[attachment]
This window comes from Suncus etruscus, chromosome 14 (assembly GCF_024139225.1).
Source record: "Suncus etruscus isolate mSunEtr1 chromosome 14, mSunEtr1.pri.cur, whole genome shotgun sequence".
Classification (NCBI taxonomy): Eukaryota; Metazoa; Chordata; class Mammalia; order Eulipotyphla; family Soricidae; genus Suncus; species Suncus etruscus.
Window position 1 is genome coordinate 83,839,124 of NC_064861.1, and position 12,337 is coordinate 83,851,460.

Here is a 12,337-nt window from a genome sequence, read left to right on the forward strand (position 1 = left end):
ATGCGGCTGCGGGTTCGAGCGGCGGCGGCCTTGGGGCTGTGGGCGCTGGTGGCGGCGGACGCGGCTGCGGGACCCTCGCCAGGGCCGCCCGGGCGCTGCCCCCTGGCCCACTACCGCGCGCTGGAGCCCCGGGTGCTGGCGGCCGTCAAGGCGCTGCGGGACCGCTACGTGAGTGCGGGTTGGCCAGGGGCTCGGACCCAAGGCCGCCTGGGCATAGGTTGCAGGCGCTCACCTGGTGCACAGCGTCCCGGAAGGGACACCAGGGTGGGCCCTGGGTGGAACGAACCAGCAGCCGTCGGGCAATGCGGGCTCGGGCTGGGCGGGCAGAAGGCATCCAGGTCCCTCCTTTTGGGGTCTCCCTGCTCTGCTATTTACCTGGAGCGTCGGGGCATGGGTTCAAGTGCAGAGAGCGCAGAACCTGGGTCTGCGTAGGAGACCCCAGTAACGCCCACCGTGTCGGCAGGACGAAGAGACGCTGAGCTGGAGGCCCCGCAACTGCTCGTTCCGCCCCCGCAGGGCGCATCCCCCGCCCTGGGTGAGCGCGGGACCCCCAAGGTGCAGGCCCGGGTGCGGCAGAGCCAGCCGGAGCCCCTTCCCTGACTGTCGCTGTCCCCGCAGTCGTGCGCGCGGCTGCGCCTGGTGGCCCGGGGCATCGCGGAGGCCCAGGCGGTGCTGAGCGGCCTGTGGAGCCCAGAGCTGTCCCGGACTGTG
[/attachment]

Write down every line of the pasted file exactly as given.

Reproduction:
This window comes from Suncus etruscus, chromosome 14 (assembly GCF_024139225.1).
Source record: "Suncus etruscus isolate mSunEtr1 chromosome 14, mSunEtr1.pri.cur, whole genome shotgun sequence".
Classification (NCBI taxonomy): Eukaryota; Metazoa; Chordata; class Mammalia; order Eulipotyphla; family Soricidae; genus Suncus; species Suncus etruscus.
Window position 1 is genome coordinate 83,839,124 of NC_064861.1, and position 12,337 is coordinate 83,851,460.

Here is a 12,337-nt window from a genome sequence, read left to right on the forward strand (position 1 = left end):
ATGCGGCTGCGGGTTCGAGCGGCGGCGGCCTTGGGGCTGTGGGCGCTGGTGGCGGCGGACGCGGCTGCGGGACCCTCGCCAGGGCCGCCCGGGCGCTGCCCCCTGGCCCACTACCGCGCGCTGGAGCCCCGGGTGCTGGCGGCCGTCAAGGCGCTGCGGGACCGCTACGTGAGTGCGGGTTGGCCAGGGGCTCGGACCCAAGGCCGCCTGGGCATAGGTTGCAGGCGCTCACCTGGTGCACAGCGTCCCGGAAGGGACACCAGGGTGGGCCCTGGGTGGAACGAACCAGCAGCCGTCGGGCAATGCGGGCTCGGGCTGGGCGGGCAGAAGGCATCCAGGTCCCTCCTTTTGGGGTCTCCCTGCTCTGCTATTTACCTGGAGCGTCGGGGCATGGGTTCAAGTGCAGAGAGCGCAGAACCTGGGTCTGCGTAGGAGACCCCAGTAACGCCCACCGTGTCGGCAGGACGAAGAGACGCTGAGCTGGAGGCCCCGCAACTGCTCGTTCCGCCCCCGCAGGGCGCATCCCCCGCCCTGGGTGAGCGCGGGACCCCCAAGGTGCAGGCCCGGGTGCGGCAGAGCCAGCCGGAGCCCCTTCCCTGACTGTCGCTGTCCCCGCAGTCGTGCGCGCGGCTGCGCCTGGTGGCCCGGGGCATCGCGGAGGCCCAGGCGGTGCTGAGCGGCCTGTGGAGCCCAGAGCTGTCCCGGACTGTG